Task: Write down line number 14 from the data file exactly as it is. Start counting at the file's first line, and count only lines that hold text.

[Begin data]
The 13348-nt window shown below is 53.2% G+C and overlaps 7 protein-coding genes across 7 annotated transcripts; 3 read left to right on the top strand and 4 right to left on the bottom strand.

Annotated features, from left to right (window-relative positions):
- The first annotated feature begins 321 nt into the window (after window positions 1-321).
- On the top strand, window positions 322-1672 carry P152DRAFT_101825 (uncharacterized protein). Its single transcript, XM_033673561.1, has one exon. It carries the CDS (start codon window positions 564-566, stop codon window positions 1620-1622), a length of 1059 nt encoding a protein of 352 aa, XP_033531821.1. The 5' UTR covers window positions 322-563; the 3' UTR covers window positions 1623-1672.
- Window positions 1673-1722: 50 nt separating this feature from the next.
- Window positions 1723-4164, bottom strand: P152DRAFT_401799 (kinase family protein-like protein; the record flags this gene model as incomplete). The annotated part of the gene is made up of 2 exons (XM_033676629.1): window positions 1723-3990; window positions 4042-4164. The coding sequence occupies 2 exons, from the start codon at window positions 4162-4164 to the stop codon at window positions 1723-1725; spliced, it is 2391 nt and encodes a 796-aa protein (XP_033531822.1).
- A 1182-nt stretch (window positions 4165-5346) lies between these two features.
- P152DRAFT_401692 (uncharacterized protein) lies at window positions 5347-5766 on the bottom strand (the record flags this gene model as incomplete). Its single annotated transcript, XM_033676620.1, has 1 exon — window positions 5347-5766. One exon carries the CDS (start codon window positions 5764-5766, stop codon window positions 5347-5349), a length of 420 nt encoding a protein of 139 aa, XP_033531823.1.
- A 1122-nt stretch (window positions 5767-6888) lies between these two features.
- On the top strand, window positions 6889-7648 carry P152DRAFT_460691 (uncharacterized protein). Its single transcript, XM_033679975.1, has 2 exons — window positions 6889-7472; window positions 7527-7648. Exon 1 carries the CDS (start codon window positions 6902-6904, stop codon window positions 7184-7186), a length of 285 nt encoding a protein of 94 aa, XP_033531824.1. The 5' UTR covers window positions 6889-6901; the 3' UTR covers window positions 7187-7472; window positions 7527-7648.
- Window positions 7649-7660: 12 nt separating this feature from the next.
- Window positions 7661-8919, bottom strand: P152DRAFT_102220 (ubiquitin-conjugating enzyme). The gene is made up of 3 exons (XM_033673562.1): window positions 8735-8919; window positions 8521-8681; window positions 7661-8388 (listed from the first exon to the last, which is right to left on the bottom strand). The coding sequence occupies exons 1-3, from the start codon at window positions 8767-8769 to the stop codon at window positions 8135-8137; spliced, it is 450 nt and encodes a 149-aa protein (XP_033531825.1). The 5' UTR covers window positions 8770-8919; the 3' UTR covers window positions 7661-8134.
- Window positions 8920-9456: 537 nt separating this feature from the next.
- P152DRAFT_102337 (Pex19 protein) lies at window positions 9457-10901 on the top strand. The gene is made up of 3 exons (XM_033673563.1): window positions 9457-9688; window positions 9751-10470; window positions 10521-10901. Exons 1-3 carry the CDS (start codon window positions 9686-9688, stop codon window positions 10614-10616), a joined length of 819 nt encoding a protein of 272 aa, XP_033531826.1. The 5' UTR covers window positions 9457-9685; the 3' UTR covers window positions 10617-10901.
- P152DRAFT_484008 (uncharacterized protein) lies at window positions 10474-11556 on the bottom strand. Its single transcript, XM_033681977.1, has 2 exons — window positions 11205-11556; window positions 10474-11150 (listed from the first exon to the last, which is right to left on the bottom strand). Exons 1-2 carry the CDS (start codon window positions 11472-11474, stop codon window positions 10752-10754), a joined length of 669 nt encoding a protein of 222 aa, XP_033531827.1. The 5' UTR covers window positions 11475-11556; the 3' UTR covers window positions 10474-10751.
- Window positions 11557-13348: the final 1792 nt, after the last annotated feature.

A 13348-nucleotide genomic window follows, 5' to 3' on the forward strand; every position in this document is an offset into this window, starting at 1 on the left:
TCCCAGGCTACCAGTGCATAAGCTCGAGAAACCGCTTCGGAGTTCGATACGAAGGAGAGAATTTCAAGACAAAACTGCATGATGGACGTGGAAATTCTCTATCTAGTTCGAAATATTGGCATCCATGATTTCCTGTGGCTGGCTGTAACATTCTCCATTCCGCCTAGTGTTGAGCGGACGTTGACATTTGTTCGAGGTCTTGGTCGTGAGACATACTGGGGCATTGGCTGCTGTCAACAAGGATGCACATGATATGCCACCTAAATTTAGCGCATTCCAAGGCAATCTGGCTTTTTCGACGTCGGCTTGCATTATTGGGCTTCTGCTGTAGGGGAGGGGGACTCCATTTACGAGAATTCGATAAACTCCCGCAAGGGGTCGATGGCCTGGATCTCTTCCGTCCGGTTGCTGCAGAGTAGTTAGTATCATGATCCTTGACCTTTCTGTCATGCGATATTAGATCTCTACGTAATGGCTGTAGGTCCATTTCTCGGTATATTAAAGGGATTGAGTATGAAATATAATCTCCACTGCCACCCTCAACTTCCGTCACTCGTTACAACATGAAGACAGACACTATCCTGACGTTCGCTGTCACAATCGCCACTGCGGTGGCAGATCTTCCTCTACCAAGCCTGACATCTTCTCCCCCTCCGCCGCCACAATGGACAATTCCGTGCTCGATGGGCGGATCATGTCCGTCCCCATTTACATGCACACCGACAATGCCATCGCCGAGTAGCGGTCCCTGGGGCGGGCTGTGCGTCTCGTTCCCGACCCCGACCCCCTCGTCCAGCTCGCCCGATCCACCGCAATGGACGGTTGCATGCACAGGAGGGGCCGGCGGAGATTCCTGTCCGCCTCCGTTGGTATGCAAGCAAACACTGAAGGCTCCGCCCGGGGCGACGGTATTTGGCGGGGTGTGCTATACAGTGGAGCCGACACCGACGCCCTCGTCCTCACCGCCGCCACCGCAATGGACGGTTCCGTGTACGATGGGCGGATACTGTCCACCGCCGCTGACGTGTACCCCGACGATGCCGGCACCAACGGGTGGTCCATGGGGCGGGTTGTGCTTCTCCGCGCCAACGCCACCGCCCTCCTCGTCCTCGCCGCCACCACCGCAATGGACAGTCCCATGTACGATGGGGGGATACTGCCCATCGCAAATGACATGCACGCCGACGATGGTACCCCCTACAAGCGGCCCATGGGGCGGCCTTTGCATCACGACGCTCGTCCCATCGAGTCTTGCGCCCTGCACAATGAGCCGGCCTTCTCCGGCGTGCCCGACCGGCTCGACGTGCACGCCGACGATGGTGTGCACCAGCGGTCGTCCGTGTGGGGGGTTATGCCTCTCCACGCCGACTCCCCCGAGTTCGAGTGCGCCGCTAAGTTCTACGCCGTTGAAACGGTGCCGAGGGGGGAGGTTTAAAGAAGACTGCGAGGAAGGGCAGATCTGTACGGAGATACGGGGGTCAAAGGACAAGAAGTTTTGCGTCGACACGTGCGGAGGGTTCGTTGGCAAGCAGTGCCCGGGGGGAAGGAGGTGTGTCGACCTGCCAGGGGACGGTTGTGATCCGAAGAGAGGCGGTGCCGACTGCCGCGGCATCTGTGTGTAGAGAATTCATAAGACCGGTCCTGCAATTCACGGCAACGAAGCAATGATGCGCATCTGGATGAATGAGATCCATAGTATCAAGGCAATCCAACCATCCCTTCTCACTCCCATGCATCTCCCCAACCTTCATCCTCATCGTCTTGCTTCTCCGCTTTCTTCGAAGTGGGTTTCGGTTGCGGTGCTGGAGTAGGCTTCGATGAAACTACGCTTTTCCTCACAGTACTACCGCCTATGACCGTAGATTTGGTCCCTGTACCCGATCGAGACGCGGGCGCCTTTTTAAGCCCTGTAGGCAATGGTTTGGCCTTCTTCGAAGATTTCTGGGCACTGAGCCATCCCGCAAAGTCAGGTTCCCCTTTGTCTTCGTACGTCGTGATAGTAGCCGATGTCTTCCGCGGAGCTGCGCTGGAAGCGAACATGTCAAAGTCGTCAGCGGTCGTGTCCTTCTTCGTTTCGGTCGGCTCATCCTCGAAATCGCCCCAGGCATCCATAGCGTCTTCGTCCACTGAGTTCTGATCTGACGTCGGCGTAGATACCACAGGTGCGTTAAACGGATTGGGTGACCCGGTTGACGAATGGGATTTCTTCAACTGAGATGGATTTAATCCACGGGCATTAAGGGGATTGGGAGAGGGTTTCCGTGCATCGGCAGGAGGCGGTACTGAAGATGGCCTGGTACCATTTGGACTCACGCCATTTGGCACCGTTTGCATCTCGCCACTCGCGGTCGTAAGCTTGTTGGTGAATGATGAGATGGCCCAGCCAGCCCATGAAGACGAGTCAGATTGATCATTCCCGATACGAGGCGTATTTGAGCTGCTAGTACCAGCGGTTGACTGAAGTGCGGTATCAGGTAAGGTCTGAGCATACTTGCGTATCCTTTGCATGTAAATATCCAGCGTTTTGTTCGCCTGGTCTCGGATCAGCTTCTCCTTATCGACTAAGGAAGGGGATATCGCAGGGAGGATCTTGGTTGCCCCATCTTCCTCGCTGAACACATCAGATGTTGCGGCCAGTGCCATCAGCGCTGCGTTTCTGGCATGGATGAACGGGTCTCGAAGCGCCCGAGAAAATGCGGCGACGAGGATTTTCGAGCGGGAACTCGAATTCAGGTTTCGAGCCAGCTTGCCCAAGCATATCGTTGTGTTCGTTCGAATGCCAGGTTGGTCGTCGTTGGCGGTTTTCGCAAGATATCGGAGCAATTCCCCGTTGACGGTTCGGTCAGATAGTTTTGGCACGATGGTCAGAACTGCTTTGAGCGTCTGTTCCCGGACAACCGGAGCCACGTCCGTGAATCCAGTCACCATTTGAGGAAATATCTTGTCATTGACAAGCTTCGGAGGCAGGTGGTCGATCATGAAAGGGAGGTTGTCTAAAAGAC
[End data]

- P152DRAFT_102337 (Pex19 protein) lies at window positions 9457-10901 on the top strand. The gene is made up of 3 exons (XM_033673563.1): window positions 9457-9688; window positions 9751-10470; window positions 10521-10901. Exons 1-3 carry the CDS (start codon window positions 9686-9688, stop codon window positions 10614-10616), a joined length of 819 nt encoding a protein of 272 aa, XP_033531826.1. The 5' UTR covers window positions 9457-9685; the 3' UTR covers window positions 10617-10901.